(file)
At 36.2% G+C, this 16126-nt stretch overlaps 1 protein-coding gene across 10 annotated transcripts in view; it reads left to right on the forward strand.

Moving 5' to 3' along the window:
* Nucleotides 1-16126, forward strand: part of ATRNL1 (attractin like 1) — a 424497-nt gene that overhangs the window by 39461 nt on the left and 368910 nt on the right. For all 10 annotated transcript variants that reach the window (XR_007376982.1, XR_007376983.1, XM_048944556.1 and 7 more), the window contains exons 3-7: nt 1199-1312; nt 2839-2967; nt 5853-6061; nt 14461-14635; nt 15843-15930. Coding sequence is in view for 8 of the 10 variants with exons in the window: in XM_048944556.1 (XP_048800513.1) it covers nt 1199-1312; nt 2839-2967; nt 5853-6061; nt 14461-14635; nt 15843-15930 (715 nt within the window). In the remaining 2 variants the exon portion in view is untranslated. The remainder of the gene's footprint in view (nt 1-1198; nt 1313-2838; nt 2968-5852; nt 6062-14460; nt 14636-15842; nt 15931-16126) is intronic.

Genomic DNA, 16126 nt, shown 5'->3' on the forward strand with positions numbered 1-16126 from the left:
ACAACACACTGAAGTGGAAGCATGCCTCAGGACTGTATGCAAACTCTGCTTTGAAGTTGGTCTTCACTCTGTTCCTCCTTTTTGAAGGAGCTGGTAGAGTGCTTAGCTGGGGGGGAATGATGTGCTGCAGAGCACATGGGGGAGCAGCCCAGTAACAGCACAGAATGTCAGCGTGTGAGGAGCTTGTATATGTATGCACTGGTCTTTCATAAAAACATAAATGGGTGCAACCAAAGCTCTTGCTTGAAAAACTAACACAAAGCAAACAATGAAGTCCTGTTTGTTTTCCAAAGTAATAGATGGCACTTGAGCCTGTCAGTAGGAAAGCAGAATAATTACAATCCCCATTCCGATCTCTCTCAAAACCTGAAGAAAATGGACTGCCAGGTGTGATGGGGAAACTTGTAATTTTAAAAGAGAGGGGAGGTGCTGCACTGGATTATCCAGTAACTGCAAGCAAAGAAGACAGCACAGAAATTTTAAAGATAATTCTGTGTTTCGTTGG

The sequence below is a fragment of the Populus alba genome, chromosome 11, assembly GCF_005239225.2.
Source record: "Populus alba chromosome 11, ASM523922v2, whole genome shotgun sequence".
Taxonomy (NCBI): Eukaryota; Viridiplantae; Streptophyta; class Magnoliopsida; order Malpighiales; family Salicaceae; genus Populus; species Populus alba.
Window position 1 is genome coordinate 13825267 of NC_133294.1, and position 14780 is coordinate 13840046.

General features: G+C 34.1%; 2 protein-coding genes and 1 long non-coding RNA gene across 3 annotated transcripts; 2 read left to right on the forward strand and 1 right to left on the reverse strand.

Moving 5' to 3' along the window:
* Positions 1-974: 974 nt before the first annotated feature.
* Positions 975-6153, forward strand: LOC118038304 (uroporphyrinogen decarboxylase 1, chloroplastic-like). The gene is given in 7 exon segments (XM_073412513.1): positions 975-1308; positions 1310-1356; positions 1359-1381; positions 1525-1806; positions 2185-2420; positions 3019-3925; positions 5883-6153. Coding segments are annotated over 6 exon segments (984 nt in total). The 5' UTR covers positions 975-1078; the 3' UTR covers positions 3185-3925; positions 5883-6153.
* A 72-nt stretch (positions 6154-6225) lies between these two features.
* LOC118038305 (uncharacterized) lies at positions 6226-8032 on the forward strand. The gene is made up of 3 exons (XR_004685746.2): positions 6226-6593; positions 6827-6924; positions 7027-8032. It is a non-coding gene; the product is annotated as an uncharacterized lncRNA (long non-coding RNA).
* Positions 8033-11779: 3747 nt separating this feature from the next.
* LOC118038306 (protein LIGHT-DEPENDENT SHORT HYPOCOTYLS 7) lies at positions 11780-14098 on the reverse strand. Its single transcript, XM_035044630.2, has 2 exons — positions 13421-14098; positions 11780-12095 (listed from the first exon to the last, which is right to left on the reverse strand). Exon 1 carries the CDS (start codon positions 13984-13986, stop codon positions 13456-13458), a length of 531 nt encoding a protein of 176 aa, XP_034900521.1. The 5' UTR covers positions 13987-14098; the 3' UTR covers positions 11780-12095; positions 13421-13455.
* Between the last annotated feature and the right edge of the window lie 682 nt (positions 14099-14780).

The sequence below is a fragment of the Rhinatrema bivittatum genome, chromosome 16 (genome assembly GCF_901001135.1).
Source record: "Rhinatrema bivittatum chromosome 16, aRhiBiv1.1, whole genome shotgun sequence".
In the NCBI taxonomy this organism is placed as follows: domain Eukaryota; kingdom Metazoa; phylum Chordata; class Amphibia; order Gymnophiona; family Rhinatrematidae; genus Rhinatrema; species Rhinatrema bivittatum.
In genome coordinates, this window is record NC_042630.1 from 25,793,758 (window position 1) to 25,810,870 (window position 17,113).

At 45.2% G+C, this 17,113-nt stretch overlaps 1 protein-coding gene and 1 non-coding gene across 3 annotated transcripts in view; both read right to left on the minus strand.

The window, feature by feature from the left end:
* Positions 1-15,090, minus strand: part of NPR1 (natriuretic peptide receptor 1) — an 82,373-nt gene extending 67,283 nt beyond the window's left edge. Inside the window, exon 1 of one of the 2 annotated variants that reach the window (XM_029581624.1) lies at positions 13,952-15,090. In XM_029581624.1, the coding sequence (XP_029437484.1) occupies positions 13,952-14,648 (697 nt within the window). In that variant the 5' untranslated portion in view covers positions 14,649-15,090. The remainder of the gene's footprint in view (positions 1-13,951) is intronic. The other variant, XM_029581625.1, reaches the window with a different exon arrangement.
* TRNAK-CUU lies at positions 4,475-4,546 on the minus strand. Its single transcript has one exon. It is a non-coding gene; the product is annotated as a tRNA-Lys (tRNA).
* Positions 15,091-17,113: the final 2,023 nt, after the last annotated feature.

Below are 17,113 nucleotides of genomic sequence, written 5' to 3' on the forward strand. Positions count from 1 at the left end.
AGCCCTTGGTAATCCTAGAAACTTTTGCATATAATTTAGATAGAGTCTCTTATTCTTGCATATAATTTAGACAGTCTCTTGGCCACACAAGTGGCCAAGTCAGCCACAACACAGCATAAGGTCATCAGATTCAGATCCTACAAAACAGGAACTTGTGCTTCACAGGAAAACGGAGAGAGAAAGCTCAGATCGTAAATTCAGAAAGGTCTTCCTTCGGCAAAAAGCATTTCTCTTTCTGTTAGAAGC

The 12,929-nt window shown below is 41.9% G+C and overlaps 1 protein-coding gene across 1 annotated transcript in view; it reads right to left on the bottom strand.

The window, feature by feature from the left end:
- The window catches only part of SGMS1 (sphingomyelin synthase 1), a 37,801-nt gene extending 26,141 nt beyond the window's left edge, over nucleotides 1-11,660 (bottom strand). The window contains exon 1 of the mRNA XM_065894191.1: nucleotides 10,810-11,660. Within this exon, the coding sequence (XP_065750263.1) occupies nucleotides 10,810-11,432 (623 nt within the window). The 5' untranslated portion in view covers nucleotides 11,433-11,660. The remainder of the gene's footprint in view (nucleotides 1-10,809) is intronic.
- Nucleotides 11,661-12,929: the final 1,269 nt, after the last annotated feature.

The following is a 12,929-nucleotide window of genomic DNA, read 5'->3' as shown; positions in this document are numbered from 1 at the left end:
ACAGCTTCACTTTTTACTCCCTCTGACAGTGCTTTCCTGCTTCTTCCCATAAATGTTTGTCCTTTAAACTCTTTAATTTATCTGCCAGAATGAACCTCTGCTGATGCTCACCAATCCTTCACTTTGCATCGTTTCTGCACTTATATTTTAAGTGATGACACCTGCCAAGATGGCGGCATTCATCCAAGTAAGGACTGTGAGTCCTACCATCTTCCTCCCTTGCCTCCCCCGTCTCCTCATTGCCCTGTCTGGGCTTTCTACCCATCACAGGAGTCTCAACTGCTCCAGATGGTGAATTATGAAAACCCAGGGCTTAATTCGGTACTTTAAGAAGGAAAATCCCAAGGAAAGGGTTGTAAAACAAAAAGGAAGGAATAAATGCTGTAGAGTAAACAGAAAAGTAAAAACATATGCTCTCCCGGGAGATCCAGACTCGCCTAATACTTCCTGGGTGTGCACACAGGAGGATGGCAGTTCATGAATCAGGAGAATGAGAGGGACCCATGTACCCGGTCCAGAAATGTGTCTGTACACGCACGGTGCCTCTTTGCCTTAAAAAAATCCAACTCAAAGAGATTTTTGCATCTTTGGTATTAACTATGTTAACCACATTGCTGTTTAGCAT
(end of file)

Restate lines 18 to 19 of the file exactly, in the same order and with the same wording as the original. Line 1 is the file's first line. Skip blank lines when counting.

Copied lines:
* Between the last annotated feature and the right edge of the window lie 682 nt (positions 14099-14780).

The sequence below is a fragment of the Rhinatrema bivittatum genome, chromosome 16 (genome assembly GCF_901001135.1).